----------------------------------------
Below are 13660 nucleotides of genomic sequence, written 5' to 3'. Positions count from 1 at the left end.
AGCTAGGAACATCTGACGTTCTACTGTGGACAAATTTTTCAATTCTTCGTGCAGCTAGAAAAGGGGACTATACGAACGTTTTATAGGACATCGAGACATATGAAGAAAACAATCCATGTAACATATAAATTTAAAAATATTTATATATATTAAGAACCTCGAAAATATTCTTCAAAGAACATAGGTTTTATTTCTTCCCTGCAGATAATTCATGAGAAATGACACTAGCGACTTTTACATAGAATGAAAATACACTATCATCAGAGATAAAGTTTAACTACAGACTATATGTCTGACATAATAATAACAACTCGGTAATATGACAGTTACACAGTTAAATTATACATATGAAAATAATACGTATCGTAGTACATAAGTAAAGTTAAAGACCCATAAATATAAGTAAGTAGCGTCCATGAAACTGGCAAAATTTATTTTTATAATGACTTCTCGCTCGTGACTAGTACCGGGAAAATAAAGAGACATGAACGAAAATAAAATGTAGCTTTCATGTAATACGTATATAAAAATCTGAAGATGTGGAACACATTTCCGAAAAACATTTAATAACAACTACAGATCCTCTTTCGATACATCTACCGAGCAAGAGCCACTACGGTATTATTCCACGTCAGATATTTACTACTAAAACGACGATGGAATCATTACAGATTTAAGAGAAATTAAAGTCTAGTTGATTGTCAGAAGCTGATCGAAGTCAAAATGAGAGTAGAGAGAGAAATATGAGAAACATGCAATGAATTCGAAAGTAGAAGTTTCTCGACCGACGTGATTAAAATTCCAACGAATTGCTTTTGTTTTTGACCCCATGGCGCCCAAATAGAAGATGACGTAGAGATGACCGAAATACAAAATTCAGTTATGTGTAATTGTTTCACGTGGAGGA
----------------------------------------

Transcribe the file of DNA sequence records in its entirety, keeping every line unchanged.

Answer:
Below are 13660 nucleotides of genomic sequence, written 5' to 3'. Positions count from 1 at the left end.
AGCTAGGAACATCTGACGTTCTACTGTGGACAAATTTTTCAATTCTTCGTGCAGCTAGAAAAGGGGACTATACGAACGTTTTATAGGACATCGAGACATATGAAGAAAACAATCCATGTAACATATAAATTTAAAAATATTTATATATATTAAGAACCTCGAAAATATTCTTCAAAGAACATAGGTTTTATTTCTTCCCTGCAGATAATTCATGAGAAATGACACTAGCGACTTTTACATAGAATGAAAATACACTATCATCAGAGATAAAGTTTAACTACAGACTATATGTCTGACATAATAATAACAACTCGGTAATATGACAGTTACACAGTTAAATTATACATATGAAAATAATACGTATCGTAGTACATAAGTAAAGTTAAAGACCCATAAATATAAGTAAGTAGCGTCCATGAAACTGGCAAAATTTATTTTTATAATGACTTCTCGCTCGTGACTAGTACCGGGAAAATAAAGAGACATGAACGAAAATAAAATGTAGCTTTCATGTAATACGTATATAAAAATCTGAAGATGTGGAACACATTTCCGAAAAACATTTAATAACAACTACAGATCCTCTTTCGATACATCTACCGAGCAAGAGCCACTACGGTATTATTCCACGTCAGATATTTACTACTAAAACGACGATGGAATCATTACAGATTTAAGAGAAATTAAAGTCTAGTTGATTGTCAGAAGCTGATCGAAGTCAAAATGAGAGTAGAGAGAGAAATATGAGAAACATGCAATGAATTCGAAAGTAGAAGTTTCTCGACCGACGTGATTAAAATTCCAACGAATTGCTTTTGTTTTTGACCCCATGGCGCCCAAATAGAAGATGACGTAGAGATGACCGAAATACAAAATTCAGTTATGTGTAATTGTTTCACGTGGAGGA